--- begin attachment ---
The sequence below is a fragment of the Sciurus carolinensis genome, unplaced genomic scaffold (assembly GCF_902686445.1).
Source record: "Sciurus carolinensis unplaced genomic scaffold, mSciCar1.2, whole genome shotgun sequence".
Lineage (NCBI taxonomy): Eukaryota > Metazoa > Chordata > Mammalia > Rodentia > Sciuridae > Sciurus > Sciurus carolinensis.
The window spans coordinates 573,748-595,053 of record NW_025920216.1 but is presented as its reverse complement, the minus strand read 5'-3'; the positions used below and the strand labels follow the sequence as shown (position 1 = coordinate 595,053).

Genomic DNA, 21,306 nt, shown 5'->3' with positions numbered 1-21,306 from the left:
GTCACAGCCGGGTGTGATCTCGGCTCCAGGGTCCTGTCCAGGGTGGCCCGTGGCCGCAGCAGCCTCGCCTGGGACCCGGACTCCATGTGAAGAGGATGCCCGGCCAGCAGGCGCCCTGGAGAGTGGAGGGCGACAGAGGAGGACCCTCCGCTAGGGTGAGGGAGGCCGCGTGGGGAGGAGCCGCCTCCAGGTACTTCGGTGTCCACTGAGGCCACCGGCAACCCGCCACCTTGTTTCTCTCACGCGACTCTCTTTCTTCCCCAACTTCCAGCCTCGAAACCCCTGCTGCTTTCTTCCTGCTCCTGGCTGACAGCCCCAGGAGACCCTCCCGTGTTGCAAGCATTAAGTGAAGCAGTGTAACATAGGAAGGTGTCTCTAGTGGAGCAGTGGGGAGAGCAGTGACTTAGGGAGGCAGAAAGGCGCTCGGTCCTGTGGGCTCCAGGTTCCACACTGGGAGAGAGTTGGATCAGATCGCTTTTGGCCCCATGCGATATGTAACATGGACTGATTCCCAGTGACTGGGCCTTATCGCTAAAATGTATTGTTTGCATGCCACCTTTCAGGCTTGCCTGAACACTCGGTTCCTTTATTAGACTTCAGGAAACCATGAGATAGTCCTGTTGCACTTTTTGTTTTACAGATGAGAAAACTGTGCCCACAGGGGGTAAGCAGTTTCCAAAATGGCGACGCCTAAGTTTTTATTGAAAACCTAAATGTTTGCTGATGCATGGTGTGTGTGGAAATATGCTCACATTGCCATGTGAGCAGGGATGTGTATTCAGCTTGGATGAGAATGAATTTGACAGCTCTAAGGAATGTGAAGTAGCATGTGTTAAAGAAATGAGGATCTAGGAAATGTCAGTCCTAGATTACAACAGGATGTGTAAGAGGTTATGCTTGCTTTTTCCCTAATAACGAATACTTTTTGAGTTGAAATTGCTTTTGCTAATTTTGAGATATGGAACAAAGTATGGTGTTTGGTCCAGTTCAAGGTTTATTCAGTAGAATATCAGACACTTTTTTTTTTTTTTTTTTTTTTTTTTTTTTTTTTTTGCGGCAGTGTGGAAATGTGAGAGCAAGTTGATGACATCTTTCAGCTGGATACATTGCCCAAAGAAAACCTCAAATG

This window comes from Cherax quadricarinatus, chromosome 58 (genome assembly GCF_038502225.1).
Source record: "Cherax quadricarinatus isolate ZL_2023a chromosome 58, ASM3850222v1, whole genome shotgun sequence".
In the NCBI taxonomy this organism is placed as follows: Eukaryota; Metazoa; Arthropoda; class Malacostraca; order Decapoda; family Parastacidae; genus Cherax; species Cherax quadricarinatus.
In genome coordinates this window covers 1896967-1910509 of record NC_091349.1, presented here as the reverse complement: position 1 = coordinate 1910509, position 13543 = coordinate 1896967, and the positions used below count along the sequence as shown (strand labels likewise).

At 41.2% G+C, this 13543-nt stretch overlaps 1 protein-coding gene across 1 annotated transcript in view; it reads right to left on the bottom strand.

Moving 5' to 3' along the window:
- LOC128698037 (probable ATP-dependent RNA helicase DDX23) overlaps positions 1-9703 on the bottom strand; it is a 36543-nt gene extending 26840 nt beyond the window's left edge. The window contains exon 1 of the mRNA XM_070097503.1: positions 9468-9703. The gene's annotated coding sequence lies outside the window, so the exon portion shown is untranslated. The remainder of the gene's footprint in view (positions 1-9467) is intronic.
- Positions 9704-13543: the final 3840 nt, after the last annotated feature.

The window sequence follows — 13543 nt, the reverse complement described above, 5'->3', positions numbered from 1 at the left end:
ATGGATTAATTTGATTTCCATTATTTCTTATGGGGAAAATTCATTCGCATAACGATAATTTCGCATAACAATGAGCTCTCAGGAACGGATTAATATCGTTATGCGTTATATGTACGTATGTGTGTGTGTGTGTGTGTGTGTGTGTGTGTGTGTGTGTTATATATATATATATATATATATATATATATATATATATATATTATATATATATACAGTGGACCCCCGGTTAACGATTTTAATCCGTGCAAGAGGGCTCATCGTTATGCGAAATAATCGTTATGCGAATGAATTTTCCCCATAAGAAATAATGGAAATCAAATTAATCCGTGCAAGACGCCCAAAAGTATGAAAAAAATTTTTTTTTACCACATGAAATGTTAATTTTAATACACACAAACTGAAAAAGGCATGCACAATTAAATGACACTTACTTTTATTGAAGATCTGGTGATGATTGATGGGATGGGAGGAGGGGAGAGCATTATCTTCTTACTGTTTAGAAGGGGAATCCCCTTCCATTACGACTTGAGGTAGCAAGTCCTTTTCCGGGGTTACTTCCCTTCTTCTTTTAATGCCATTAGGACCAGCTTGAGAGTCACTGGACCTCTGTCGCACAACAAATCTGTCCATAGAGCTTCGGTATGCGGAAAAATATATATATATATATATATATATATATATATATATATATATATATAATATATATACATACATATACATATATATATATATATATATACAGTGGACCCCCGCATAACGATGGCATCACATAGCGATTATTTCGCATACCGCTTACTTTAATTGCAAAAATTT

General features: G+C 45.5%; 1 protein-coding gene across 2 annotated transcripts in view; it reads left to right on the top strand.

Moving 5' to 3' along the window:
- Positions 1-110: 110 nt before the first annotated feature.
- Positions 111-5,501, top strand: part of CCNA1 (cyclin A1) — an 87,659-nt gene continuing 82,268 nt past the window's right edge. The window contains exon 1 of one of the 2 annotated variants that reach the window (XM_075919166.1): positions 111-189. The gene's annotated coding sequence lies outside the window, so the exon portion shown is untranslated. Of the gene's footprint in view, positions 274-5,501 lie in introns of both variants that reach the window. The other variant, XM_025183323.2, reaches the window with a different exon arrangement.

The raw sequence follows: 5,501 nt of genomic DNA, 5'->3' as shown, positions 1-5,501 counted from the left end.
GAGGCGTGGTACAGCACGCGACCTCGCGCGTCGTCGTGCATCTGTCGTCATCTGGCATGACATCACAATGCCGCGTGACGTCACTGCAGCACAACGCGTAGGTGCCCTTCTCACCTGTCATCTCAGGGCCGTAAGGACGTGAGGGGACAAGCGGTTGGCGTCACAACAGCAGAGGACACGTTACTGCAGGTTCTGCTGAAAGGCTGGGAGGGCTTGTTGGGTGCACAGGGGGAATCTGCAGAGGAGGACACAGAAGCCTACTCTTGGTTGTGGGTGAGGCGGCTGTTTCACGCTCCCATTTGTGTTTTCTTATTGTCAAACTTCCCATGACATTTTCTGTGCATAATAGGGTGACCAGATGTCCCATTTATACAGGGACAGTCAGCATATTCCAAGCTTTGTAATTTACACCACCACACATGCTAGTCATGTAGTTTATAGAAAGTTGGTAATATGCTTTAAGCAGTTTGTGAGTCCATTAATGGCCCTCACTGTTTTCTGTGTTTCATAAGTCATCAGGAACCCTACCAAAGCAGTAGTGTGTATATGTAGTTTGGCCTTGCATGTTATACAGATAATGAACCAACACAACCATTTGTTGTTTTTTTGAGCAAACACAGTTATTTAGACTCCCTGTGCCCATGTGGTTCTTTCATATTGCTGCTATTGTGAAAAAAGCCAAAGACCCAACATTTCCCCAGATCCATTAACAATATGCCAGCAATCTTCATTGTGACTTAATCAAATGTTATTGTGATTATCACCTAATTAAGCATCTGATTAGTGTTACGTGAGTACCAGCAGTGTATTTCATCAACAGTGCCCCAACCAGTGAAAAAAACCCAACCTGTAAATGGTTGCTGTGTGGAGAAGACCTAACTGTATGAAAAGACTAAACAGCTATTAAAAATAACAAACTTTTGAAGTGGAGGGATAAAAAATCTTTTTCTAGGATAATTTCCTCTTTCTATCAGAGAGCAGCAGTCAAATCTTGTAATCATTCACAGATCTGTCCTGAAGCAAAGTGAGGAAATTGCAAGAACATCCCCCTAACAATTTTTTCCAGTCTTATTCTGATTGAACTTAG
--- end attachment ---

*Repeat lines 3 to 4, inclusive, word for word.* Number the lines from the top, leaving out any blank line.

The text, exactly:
Lineage (NCBI taxonomy): Eukaryota > Metazoa > Chordata > Mammalia > Rodentia > Sciuridae > Sciurus > Sciurus carolinensis.
The window spans coordinates 573,748-595,053 of record NW_025920216.1 but is presented as its reverse complement, the minus strand read 5'-3'; the positions used below and the strand labels follow the sequence as shown (position 1 = coordinate 595,053).